Mission Genesis/Deepwater Black
Mission Genesis (called Deepwater Black in Canada, in keeping with the kids’ book series on which its based) was a joint production between the Sci-fi channel and Canada’s YTV. I’m almost–almost!–loathe to call this a teen series, because, thanks to over-the-top Dawson Casting, all of the actors are in their twenties, and their apparent youth is never addressed. But it was produced by a kids’ channel in Canada, based on kids’ books, and, when I watched it as a teenager, I “read” the characters as seventeen or eighteen or so, even if I don’t now. And it was like crack to me back then. So I feel the need to give it a nod!
Mission Genesis opens with a mystery: six (preposterously attractive) teens wake up from cryosleep to find themselves on a spaceship that’s under attack. After they fight off the attack, the ship’s holographic on-board computer, Gen, informs them that they’re clones tasked to execute the Deepwater project. You see, all of humanity has been wiped out by a virulent plague, and their ship, the Deepwater, contains enough DNA to revive the human race. First, though, they have to find a planet suitable for habitation, defend the ship from attack, deal with “prexing” (the seizure-like recollection of their “pre-existing” memories, programmed into them from their long-dead donors), and not murder each other.
This was a bottle show, with an extremely small budget, and set. And it’s terrifically claustrophobic. But it’s also a character study; though the crew awakens with only some of their memories intact, they all (especially Reb, and Yuna) have strong personalities which often clash. And, as is the case in, say, a tiny high school, there’s no way for them to escape their peers if they don’t get along. They’re all they have! So you get a mysterious premise, with loads of simmering conflict.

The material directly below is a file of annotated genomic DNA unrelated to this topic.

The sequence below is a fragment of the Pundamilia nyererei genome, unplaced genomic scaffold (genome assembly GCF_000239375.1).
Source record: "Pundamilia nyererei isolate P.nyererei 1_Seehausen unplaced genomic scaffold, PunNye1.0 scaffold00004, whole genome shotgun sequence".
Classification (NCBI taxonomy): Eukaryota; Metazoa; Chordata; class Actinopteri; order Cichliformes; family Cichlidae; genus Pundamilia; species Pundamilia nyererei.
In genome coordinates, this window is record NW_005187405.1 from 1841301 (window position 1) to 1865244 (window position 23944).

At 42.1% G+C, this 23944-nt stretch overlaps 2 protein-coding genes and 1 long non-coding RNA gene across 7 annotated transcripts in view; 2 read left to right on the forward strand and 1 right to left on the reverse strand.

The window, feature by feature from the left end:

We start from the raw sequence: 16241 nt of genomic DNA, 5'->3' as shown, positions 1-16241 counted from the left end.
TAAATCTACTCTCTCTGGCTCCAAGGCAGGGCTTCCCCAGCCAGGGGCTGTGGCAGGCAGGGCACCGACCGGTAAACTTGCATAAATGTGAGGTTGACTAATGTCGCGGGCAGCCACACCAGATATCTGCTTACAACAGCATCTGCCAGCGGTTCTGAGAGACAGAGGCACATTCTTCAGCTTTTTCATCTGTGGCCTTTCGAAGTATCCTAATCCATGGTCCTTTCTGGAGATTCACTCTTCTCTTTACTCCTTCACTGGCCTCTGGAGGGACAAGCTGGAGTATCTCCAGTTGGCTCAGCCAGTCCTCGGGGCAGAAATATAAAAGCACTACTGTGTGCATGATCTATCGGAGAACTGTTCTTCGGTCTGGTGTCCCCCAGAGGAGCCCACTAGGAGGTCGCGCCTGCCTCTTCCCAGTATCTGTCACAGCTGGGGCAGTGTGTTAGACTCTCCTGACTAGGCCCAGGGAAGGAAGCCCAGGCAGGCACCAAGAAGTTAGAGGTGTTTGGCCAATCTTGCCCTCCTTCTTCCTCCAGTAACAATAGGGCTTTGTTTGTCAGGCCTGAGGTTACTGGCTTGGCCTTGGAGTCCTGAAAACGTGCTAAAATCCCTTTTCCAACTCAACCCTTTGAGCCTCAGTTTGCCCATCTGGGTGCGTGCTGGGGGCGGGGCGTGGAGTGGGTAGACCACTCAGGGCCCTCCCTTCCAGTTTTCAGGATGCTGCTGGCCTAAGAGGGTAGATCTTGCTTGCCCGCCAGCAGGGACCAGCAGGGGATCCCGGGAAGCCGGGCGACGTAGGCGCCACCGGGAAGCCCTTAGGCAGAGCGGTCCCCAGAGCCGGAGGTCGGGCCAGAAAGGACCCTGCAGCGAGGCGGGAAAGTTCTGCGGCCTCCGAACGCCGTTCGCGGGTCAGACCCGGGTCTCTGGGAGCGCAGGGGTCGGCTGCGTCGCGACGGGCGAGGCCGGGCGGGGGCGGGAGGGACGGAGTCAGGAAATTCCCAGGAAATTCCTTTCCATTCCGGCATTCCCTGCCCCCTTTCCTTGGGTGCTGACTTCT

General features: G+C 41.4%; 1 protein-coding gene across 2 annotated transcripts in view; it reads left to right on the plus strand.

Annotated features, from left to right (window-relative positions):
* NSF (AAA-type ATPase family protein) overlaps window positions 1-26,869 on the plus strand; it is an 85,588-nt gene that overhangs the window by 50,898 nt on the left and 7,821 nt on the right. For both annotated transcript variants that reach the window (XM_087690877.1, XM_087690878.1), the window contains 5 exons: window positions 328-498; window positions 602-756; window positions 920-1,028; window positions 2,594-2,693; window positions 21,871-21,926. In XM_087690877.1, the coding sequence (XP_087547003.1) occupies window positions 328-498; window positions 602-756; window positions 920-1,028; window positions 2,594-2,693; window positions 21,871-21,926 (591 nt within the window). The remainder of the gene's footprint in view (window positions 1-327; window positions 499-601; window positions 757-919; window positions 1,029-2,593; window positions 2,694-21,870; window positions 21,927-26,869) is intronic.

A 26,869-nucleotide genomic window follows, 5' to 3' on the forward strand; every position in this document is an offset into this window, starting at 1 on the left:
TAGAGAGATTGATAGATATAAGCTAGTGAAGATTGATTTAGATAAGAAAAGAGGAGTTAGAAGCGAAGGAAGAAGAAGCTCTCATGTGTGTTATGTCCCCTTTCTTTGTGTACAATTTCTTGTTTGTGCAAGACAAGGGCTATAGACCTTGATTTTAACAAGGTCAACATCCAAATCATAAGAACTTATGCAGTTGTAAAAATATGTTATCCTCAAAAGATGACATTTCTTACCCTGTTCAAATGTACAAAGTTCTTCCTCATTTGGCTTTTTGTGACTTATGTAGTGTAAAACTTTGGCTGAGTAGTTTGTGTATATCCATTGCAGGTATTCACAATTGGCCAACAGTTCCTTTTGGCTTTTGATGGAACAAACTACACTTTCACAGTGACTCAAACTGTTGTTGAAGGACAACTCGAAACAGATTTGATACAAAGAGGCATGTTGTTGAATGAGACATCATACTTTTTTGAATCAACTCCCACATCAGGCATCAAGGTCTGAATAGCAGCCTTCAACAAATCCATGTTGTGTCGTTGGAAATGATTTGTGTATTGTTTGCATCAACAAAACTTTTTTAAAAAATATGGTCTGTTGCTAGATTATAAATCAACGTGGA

Worth a watch particularly for the acting chops of Gordon Michael Woolvett, who plays Reb, and Nicole de Boer (aka Dax II from Deep Space 9), who plays Yuna. Some of the other actors are a little hammy, but this is really the Reb and Yuna show, and their palpable chemistry is really compelling.
(Did I mention that everyone on this show is really attractive? Seriously. It’s ridiculous.)
The Tribe was the most long-lived of all these series, airing five seasons in New Zealand, and, is perhaps, the most ridiculous. Its central premise is dystopic: a plague wipes out all the grown-ups, and kids descend into anarchy. Kids wear silly face paint, and form “tribes” to protect themselves from the roving, violent bands of punks who roam the streets. Our heroes are the “mallrats,” a group of kids who live in an abandoned mall (awwwesome) and attempt to live democratically and peaceably.
But despite this, and despite the fact that the show’s long-term story arc contains some ridiculous twists (like . . . there’s a cult! Based around one of the dead characters from the first season! Led by a guy who looks like Dwight Schrute!), this is, at its essence, a soap opera. I like to think of it as Alas! Degrassi. Episodes are frequently “issue”-centric, tackling topics like anorexia or teen pregnancy (several times), and much of the focus is on the characters’ romantic relationships.
But it does all of these things really well. Even the more villainous characters are sympathetically complicated (my fave is Lex), and the central characters Amber and Bray are really believable as teenagers forced to lead. Amber is probably one of my favorite strong women on TV, and she’s, like, fifteen at the start of the show (as is the actor who plays her). Intelligent, complicated, and fierce, Amber is exactly the kind of teenage girl we need more of, on the pages and on the screen.
Heads up, though, The Tribe has the worst, most ear-wormy theme song I’ve ever heard. EVER. You’ve been warned!